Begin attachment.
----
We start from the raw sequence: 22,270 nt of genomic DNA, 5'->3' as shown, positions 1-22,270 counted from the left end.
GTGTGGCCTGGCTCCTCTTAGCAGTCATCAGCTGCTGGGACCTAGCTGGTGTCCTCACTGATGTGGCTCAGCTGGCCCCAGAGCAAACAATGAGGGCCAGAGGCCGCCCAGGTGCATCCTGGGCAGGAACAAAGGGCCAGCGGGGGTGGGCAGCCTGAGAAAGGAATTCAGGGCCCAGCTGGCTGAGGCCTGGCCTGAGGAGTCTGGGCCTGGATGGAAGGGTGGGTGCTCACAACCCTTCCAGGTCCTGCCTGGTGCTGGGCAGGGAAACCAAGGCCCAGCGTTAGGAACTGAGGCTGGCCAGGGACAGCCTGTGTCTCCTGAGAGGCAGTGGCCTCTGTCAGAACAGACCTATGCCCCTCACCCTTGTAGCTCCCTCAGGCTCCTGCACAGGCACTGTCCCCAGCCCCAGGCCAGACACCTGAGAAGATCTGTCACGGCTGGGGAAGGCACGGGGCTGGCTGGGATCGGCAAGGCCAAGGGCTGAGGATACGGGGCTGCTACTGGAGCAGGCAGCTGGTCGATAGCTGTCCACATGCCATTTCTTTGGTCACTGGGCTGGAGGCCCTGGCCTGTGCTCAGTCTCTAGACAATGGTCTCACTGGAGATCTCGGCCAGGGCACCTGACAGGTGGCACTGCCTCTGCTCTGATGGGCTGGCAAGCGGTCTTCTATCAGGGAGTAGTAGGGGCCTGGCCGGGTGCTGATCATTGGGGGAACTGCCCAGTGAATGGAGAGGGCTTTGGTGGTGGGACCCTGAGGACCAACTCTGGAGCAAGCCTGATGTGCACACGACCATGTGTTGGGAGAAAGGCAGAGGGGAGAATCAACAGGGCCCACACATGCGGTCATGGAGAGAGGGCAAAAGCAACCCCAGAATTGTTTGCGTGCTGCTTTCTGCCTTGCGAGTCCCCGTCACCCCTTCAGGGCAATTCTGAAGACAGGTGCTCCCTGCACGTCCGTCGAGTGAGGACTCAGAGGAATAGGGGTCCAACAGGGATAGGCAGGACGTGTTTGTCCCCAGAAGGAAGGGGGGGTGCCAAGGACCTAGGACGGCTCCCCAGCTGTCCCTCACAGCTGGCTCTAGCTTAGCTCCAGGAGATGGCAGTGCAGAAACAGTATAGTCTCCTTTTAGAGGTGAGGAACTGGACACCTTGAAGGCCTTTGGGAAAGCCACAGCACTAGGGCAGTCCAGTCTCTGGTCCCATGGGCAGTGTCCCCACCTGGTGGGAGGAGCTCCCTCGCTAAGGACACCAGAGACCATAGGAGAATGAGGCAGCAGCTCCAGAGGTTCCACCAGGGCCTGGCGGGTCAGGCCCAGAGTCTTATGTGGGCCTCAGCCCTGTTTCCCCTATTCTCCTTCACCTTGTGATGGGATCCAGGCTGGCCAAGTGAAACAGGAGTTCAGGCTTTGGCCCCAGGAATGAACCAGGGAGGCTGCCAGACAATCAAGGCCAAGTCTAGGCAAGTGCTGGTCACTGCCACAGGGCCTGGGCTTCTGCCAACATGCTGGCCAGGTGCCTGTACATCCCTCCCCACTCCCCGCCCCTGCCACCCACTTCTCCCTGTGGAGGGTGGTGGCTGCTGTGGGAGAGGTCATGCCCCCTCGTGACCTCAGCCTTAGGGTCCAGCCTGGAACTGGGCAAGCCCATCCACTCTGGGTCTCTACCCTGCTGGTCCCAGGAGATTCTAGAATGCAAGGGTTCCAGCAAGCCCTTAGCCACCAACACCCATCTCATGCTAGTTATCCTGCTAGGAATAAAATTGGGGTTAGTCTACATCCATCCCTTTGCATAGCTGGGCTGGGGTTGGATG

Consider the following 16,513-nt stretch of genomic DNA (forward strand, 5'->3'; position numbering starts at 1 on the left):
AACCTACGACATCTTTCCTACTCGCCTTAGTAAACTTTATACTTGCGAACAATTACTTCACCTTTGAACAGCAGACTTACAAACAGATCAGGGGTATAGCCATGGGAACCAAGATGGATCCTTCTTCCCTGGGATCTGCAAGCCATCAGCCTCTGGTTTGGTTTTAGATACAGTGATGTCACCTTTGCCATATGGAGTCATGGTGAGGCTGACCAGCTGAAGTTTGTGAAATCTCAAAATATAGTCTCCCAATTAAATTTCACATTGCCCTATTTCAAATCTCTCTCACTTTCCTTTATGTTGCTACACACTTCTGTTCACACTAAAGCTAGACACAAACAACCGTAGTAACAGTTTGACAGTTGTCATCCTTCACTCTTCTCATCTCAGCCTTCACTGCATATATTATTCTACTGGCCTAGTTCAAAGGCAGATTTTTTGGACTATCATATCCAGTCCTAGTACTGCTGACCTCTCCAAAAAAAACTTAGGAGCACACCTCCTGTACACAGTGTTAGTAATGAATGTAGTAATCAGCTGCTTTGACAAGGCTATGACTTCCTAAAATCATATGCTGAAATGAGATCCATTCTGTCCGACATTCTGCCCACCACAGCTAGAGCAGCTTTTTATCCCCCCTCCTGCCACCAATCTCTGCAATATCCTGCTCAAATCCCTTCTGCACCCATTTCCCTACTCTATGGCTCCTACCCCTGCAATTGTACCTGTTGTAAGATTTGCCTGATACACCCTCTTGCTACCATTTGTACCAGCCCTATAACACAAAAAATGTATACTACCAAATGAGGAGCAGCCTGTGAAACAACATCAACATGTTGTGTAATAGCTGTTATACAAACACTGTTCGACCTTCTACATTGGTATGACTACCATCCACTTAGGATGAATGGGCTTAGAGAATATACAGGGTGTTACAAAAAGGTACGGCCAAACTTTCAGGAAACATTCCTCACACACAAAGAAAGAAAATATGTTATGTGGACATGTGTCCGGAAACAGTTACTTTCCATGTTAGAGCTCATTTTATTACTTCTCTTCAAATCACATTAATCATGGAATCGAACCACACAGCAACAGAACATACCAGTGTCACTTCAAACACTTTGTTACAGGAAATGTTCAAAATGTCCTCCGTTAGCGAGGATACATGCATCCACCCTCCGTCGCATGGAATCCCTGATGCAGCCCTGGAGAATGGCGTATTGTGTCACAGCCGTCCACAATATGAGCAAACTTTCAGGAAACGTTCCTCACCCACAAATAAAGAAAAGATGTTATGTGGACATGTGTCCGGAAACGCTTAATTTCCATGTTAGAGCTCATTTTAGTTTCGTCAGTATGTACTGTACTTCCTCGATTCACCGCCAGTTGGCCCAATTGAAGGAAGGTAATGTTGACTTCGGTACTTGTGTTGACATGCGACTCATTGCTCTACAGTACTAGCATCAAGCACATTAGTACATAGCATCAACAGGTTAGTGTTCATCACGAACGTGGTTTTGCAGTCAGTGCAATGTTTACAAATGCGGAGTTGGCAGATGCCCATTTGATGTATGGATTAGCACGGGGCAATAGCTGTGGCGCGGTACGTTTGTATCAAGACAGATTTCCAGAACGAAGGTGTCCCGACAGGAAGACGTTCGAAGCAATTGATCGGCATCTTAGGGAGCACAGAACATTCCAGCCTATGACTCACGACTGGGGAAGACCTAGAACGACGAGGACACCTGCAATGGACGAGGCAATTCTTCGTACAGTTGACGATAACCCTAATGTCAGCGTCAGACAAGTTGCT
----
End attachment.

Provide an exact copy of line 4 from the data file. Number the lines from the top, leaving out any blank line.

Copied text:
AACCTACGACATCTTTCCTACTCGCCTTAGTAAACTTTATACTTGCGAACAATTACTTCACCTTTGAACAGCAGACTTACAAACAGATCAGGGGTATAGCCATGGGAACCAAGATGGATCCTTCTTCCCTGGGATCTGCAAGCCATCAGCCTCTGGTTTGGTTTTAGATACAGTGATGTCACCTTTGCCATATGGAGTCATGGTGAGGCTGACCAGCTGAAGTTTGTGAAATCTCAAAATATAGTCTCCCAATTAAATTTCACATTGCCCTATTTCAAATCTCTCTCACTTTCCTTTATGTTGCTACACACTTCTGTTCACACTAAAGCTAGACACAAACAACCGTAGTAACAGTTTGACAGTTGTCATCCTTCACTCTTCTCATCTCAGCCTTCACTGCATATATTATTCTACTGGCCTAGTTCAAAGGCAGATTTTTTGGACTATCATATCCAGTCCTAGTACTGCTGACCTCTCCAAAAAAAACTTAGGAGCACACCTCCTGTACACAGTGTTAGTAATGAATGTAGTAATCAGCTGCTTTGACAAGGCTATGACTTCCTAAAATCATATGCTGAAATGAGATCCATTCTGTCCGACATTCTGCCCACCACAGCTAGAGCAGCTTTTTATCCCCCCTCCTGCCACCAATCTCTGCAATATCCTGCTCAAATCCCTTCTGCACCCATTTCCCTACTCTATGGCTCCTACCCCTGCAATTGTACCTGTTGTAAGATTTGCCTGATACACCCTCTTGCTACCATTTGTACCAGCCCTATAACACAAAAAATGTATACTACCAAATGAGGAGCAGCCTGTGAAACAACATCAACATGTTGTGTAATAGCTGTTATACAAACACTGTTCGACCTTCTACATTGGTATGACTACCATCCACTTAGGATGAATGGGCTTAGAGAATATACAGGGTGTTACAAAAAGGTACGGCCAAACTTTCAGGAAACATTCCTCACACACAAAGAAAGAAAATATGTTATGTGGACATGTGTCCGGAAACAGTTACTTTCCATGTTAGAGCTCATTTTATTACTTCTCTTCAAATCACATTAATCATGGAATCGAACCACACAGCAACAGAACATACCAGTGTCACTTCAAACACTTTGTTACAGGAAATGTTCAAAATGTCCTCCGTTAGCGAGGATACATGCATCCACCCTCCGTCGCATGGAATCCCTGATGCAGCCCTGGAGAATGGCGTATTGTGTCACAGCCGTCCACAATATGAGCAAACTTTCAGGAAACGTTCCTCACCCACAAATAAAGAAAAGATGTTATGTGGACATGTGTCCGGAAACGCTTAATTTCCATGTTAGAGCTCATTTTAGTTTCGTCAGTATGTACTGTACTTCCTCGATTCACCGCCAGTTGGCCCAATTGAAGGAAGGTAATGTTGACTTCGGTACTTGTGTTGACATGCGACTCATTGCTCTACAGTACTAGCATCAAGCACATTAGTACATAGCATCAACAGGTTAGTGTTCATCACGAACGTGGTTTTGCAGTCAGTGCAATGTTTACAAATGCGGAGTTGGCAGATGCCCATTTGATGTATGGATTAGCACGGGGCAATAGCTGTGGCGCGGTACGTTTGTATCAAGACAGATTTCCAGAACGAAGGTGTCCCGACAGGAAGACGTTCGAAGCAATTGATCGGCATCTTAGGGAGCACAGAACATTCCAGCCTATGACTCACGACTGGGGAAGACCTAGAACGACGAGGACACCTGCAATGGACGAGGCAATTCTTCGTACAGTTGACGATAACCCTAATGTCAGCGTCAGACAAGTTGCT